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After the baby T-rex that left a gigantic footprint on eBay when it went for over $2 million, another dinosaur skeleton up for auction is trampling that.
“Skinny” is a close relative of the Diplodocus who is getting dino-sized attention now that Parisian auction house Aguttes is giving anyone with about $1.5-1.8 million to burn the chance to put him in their waiting room and freak out potential guests. The auction will happen June 13 at the Intercontinental Paris Le Grand Hotel. At least museums are going to have a chance to bid right next to millionaires looking for a literally huge enhancement to their home décor.
“Exceptional skeleton of a close relative of Diplodocus, with very rare impressions of skin. Probable new Diplodocidae related to Diplodocus and cousin of the famous Dippy of the Natural History Museum of London,” the listing reads.
There’s just one thing. Dippy is actually a replica that wowed guests at the Natural History Museum in London for over a hundred years. Skinny is the real deal.
Unearthed in 2012, Skinny’s skeleton was restored and articulated by Paleomoove Laboratory. The lab caught the entire process on video in case the specimen ever needs to be studied further (more on that in a second). The dinosaur which, until recently, had a stint greeting travelers in terminal 5 at Heathrow Airport is over 20 feet tall and 42 feet long, but can be reconfigured if he doesn’t exactly fit wherever he’s going to next. Along with the skeleton, the winning bidder also gets the GPS coordinates for the site where Skinny first emerged.
Not only is Skinny 90 percent complete, but his skull is almost 70% intact, which isn’t found easily when you’re looking at a sauropod of this size. Most long-necked dinosaurs just don’t fossilize well, especially at the head, which is why they need to have to have their skulls reconstructed from plastic or resin. The bones are all from one dinosaur — another thng that doesn't happen often with great sauropods. Skinny also has actual mummified dinosaur skin attached to some of his bones, making him one of the rarest of rare finds.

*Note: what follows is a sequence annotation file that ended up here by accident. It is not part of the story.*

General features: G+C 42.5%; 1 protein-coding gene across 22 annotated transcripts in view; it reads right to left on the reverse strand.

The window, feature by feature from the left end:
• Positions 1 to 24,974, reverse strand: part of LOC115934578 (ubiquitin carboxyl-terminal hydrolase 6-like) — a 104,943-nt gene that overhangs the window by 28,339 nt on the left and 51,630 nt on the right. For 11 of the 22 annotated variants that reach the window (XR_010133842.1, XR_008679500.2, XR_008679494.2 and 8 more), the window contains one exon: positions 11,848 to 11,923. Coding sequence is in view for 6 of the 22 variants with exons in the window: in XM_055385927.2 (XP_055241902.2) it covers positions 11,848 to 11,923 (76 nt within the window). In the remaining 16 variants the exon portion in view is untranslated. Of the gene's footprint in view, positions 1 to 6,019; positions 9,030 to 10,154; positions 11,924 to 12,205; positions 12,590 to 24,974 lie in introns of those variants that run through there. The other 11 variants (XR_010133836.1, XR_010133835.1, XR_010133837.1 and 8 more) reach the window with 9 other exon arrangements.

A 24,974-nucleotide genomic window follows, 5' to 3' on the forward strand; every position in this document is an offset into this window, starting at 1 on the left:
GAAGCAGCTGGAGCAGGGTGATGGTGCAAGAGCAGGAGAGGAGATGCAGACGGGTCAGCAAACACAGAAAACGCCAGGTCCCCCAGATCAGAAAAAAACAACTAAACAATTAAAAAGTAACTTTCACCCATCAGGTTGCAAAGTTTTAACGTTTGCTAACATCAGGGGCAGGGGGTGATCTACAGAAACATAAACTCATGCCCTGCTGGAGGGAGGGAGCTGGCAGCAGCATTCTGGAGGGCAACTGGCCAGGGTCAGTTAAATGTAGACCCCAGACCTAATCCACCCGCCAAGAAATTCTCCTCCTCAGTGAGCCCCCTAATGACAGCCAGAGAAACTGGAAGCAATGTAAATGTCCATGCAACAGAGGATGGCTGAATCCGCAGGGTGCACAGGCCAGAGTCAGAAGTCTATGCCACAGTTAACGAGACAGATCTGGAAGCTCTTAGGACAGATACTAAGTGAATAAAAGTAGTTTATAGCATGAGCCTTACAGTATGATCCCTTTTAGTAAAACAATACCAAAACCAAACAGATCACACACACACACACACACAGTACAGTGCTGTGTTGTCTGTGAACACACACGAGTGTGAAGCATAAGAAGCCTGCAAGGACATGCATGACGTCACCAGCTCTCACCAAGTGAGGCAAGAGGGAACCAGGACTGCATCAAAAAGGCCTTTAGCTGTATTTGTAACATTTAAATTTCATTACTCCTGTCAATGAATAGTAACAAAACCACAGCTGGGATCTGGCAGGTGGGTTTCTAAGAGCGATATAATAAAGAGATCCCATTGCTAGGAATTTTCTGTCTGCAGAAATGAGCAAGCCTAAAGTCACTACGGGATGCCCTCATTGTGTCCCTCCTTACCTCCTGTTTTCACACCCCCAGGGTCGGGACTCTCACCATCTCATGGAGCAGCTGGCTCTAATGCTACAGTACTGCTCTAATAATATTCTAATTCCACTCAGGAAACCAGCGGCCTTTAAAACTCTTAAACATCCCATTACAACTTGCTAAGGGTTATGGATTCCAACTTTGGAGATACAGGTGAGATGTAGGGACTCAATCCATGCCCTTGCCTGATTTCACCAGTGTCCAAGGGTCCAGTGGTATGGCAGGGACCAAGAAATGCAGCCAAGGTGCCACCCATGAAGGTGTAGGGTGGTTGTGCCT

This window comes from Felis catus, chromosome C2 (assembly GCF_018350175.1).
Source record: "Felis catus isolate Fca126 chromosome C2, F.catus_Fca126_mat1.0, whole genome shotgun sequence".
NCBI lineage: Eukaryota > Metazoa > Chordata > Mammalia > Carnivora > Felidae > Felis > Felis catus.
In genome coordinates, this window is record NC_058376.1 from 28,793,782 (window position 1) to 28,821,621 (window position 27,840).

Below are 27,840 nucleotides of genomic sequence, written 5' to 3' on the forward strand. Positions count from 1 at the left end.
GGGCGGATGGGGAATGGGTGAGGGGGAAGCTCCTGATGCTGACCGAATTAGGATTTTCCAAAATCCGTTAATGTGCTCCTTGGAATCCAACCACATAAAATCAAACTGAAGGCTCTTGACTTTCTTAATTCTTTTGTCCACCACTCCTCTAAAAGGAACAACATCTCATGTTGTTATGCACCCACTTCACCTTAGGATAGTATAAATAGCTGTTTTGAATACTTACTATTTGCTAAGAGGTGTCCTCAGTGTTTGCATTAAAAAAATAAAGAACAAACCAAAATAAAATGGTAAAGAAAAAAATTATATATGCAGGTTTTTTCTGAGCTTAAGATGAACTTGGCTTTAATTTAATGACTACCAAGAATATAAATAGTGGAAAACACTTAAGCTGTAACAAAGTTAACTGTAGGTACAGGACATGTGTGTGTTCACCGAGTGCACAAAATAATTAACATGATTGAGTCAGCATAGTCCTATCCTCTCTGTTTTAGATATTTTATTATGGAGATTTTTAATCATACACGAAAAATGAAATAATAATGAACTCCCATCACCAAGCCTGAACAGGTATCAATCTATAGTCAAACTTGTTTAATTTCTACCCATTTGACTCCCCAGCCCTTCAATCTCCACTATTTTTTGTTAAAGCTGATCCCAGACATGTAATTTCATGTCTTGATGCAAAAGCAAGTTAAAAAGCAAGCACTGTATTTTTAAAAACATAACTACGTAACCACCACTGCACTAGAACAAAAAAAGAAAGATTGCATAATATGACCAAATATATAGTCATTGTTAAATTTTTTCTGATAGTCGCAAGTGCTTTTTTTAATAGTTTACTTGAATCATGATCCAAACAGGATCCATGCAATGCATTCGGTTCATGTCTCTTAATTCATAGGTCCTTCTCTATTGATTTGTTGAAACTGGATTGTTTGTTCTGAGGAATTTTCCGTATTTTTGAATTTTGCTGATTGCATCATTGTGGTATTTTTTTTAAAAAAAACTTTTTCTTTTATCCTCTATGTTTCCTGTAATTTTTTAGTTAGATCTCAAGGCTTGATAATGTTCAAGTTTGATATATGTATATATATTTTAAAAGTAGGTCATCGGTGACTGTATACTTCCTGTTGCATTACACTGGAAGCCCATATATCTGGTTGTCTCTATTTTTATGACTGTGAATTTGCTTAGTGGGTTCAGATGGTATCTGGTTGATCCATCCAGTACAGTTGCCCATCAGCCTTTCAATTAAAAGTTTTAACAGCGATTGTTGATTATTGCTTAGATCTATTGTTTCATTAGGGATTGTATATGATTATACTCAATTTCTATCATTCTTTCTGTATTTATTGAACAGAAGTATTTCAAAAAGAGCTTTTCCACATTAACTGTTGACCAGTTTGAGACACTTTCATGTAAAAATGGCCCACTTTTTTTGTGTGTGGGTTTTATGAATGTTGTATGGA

“It is an exceptional skeleton on several points,” said paleontologist Eric Mickeler, who works for Aguttes. “You have a large amount of skin that has mummified on the skeleton. This is an extremely rare phenomenon.”
Most of what we know about dinosaur skin comes from imprints left long after the creature died and the skin itself decomposed. What color a dinosaur was is usually left to theory, which is why there are illustrations ranging from feathered rainbow reptiles to giant greyish or greenish lizards that are a little less flashy.
You’re probably going to want a museum to win this one after finding out about the skin. There may even be a chance that future findings show the bones need to be rearranged in a way no one ever thought of before.
If one thing is for sure, whoever wins Skinny will never have a problem starting a conversation again.